Mayer doesn't need critics. He needs them less than any other new artist or group to come up in the current decade, as far as I can tell. He doesn't make "difficult" music that you need someone more knowledgeable to explain to you, and he doesn't make simplistic music that you need a kid or someone who can think like one to explain to you. As Robert Christgau, the Dean of Critics, observed last year (the last time I wrote at length about Mayer), the soft-rock singer, guitarist, and songwriter has generally been ignored by the big indie websites. At this point, even longtime champion Rolling Stone has turned its back on Mayer. The venerable magazine went out of its way to rip on a pre-release fan video of one song from the 32-year-old's just-released fourth album, Battle Studies, and assigned the record itself the lowest rating yet for a new Mayer studio outing: three stars. The ambivalent appraisals in Rolling Stone, The New York Times, Entertainment Weekly, and USA Today all read like they're working from the same talking points. There are two Mayers, each contends. Both Rolling Stone and Entertainment Weekly say one of these Mayers has a "furrowed" "brow" of some sort, possibly a "middlebrow." Which is not to be confused with a unibrow.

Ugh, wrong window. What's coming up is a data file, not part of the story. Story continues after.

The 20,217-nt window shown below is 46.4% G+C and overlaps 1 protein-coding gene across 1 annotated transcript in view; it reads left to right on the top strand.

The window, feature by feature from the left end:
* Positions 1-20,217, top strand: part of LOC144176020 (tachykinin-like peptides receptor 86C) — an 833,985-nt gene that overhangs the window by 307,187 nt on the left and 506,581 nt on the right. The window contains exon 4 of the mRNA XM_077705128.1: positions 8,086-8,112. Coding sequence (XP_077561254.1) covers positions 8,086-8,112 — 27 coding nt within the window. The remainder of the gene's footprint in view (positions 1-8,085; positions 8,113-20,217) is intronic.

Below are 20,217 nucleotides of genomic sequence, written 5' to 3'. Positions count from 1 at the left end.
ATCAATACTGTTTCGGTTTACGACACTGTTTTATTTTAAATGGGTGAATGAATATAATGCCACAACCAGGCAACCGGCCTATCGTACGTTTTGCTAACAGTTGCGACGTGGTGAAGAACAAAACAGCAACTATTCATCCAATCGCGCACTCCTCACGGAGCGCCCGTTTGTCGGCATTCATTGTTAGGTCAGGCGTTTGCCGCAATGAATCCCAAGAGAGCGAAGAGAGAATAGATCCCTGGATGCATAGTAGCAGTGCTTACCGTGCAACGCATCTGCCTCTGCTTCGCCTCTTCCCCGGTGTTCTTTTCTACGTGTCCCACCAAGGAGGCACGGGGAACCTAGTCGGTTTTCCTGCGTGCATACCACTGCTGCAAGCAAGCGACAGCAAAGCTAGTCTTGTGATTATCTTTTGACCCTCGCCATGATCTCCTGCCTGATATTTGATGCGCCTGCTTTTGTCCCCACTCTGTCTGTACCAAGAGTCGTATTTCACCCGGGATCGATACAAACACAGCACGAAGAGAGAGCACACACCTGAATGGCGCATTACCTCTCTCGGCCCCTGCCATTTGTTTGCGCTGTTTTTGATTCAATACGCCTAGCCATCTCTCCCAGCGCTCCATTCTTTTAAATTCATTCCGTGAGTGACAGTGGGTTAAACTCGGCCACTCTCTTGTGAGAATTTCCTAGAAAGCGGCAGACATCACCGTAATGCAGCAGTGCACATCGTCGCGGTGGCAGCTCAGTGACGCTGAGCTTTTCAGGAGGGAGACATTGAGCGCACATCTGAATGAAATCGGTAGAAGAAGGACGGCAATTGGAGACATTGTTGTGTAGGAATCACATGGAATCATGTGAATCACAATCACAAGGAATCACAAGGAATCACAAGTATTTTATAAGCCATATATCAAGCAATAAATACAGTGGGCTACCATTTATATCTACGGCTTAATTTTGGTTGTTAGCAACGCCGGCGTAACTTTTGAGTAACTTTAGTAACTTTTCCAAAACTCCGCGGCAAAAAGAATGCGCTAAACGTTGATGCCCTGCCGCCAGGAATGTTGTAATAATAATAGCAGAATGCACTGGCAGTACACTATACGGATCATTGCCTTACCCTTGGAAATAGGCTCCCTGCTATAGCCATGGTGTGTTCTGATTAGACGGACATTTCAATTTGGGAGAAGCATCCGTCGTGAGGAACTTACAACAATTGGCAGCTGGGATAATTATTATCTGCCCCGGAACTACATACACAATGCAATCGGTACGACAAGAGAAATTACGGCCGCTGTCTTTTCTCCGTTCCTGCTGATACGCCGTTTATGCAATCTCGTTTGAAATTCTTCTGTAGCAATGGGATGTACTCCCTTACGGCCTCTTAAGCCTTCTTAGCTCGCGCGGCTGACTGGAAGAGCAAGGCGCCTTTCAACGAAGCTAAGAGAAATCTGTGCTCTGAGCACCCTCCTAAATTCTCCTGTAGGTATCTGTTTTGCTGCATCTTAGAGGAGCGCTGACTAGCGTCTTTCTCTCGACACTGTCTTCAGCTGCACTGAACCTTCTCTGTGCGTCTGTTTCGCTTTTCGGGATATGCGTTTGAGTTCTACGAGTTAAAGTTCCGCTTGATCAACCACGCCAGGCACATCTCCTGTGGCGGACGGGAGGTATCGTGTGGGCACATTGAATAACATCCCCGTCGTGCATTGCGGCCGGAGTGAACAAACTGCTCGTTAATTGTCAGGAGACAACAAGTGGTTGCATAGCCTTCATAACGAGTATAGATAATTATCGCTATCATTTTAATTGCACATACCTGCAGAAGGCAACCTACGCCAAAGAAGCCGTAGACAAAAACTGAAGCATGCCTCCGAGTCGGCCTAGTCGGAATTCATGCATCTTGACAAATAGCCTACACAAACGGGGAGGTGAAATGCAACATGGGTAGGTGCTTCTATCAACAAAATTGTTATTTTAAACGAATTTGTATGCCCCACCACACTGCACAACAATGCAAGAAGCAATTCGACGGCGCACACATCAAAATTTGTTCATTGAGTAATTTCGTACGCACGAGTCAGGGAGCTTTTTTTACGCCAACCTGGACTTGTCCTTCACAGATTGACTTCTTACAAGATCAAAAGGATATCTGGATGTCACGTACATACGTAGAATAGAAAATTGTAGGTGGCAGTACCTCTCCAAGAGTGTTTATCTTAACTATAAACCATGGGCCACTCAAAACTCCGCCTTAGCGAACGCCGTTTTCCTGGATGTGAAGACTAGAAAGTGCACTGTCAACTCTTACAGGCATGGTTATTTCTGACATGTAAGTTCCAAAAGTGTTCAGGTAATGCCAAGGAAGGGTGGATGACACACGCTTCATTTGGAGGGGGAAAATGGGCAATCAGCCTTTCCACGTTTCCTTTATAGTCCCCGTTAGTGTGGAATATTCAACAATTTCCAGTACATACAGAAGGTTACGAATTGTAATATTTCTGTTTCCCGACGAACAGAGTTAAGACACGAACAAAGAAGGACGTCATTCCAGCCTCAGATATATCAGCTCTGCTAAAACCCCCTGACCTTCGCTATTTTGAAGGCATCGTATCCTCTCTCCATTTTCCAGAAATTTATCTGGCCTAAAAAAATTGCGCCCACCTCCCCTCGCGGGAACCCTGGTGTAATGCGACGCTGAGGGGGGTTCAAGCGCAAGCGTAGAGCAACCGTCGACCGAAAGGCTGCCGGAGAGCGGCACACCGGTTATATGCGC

It's been said the Sex Pistols considered their Rock and Roll Hall of Fame induction important enough not to attend. Does the indie/poptimist web find Mayer important enough to ignore? Nowadays, I could point you to plenty of sharp critics who love Tayor Swift ("Half of My Heart", her Fleetwood Mac-easy sort of half-love song with Mayer, is the second- or third-best song on Battle Studies), Kanye West (he collaborated with Mayer on "Bittersweet"), Jay-Z (he brought Mayer out for a blazing solo during a recent Madison Square Garden performance and has also endorsed Grizzly Bear), Fall Out Boy (a "Beat It" cover they recorded with Mayer hit #19 on the Billboard Hot 100), Paramore (Mayer has performed with them and praised lead singer Hayley Williams' voice in a blog post), Passion Pit (Mayer co-signed "Moth's Wings" on May 5), Coldplay (Mayer was interpolating "Wooden House" before I ever went out and wasted 15 bucks on Parachutes), the Roots' ?uestlove (he played on Heavier Things' best song, "Clarity"), the Killers, Muse, even hair metal, Disney teen-pop, Creed, or whatever Sarah Palin likes. Maroon 5 get Of Montreal remixes. Norah Jones collaborates with Okkervil River's Will Sheff. The critic Carl Wilson has written a brilliant book about Celine Dion. Mayer used to cover Radiohead's "Kid A" and interpolate Daft Punk's "One More Time" (he was playing Daft Punk for the acoustic-rock kids in June 2001, James Murphy!) and walk onstage to the Avalanches. But so what?